The smaller roles are all well-taken and Carella conducts with a real sense of momentum and style, more so than Lewis, in fact. The recording is very successful, and is a considerable improvement over its predecessor, which was very over-reverberant. Whilst we should undoubtedly be grateful in this day and age to have the full French libretto included in the booklet, it is irritating that only a German translation is provided; there is not even an internet link to an English one. The track index is simply absurd; the track titles are just words like “recitative”, “cavatine” or even “scène” which makes finding a particular piece very difficult - who on earth could have thought this was a useful way to construct an index?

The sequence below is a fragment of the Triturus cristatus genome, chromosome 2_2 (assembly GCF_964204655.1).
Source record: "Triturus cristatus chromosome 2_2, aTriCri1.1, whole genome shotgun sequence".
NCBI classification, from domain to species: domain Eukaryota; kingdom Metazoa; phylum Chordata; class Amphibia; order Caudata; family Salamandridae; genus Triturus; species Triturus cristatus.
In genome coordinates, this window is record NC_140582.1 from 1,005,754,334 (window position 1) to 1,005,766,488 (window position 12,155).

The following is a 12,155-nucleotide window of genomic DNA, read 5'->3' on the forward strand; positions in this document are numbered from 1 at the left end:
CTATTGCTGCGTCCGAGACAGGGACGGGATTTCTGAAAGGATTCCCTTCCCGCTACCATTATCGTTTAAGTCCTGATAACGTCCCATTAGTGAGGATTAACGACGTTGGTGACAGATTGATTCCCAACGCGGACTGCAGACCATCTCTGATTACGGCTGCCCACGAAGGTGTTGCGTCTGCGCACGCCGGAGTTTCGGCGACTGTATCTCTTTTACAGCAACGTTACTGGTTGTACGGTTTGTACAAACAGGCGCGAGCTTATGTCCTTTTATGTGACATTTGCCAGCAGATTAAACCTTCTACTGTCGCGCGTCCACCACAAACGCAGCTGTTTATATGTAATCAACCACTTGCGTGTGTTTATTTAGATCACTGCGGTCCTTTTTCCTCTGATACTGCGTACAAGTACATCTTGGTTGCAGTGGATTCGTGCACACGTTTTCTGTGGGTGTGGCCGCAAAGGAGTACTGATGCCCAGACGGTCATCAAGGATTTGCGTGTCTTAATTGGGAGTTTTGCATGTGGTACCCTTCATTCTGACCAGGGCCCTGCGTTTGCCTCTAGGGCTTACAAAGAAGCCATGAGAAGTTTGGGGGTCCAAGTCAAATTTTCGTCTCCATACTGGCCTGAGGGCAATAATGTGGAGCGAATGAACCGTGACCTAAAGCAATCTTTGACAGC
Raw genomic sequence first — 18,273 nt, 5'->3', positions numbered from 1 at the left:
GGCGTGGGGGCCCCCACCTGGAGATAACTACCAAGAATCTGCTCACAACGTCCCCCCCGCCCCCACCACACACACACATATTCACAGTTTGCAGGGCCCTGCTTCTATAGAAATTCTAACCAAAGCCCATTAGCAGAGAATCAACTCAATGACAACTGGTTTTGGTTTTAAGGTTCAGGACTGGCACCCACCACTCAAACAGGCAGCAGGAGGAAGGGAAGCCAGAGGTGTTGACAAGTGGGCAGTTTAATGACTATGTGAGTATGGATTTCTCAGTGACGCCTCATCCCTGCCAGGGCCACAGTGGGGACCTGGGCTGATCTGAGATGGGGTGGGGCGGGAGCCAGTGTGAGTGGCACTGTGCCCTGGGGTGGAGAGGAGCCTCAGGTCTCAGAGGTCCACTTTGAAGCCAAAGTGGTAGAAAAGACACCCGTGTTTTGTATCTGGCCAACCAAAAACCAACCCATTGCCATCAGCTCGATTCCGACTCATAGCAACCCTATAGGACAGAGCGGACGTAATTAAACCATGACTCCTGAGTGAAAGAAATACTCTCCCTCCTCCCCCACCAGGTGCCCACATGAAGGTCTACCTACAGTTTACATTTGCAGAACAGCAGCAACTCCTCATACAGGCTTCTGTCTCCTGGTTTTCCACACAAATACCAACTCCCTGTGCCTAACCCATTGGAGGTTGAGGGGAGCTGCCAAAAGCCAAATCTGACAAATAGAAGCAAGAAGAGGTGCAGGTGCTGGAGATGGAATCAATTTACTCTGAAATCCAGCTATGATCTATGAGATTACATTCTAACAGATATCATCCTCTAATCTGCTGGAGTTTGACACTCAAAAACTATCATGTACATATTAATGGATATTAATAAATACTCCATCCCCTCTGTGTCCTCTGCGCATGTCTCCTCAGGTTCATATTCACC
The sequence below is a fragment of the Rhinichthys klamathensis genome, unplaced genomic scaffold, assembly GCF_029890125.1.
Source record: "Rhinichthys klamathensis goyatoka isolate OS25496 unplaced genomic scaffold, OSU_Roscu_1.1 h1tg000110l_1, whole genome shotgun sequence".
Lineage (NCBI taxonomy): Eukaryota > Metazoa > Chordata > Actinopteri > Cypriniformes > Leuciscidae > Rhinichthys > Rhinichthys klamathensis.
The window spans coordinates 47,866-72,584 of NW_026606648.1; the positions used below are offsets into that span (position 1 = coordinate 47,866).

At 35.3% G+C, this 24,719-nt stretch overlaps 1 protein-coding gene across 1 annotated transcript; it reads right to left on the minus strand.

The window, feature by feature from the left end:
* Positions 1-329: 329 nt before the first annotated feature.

This set is very much a curate’s egg, but definitely worth considering for Osborn and the more comfortable recording. It is also good to have the newly rediscovered bits, even if they aren’t as revelatory as the producers would have us believe. Listening to the set has certainly further increased my appreciation of Meyerbeer’s achievement; there really is some very fine music here. It is long past the time when the old jibes such as “effects without causes” should have been consigned to the dustbin and a proper reappraisal of Meyerbeer’s work be underway.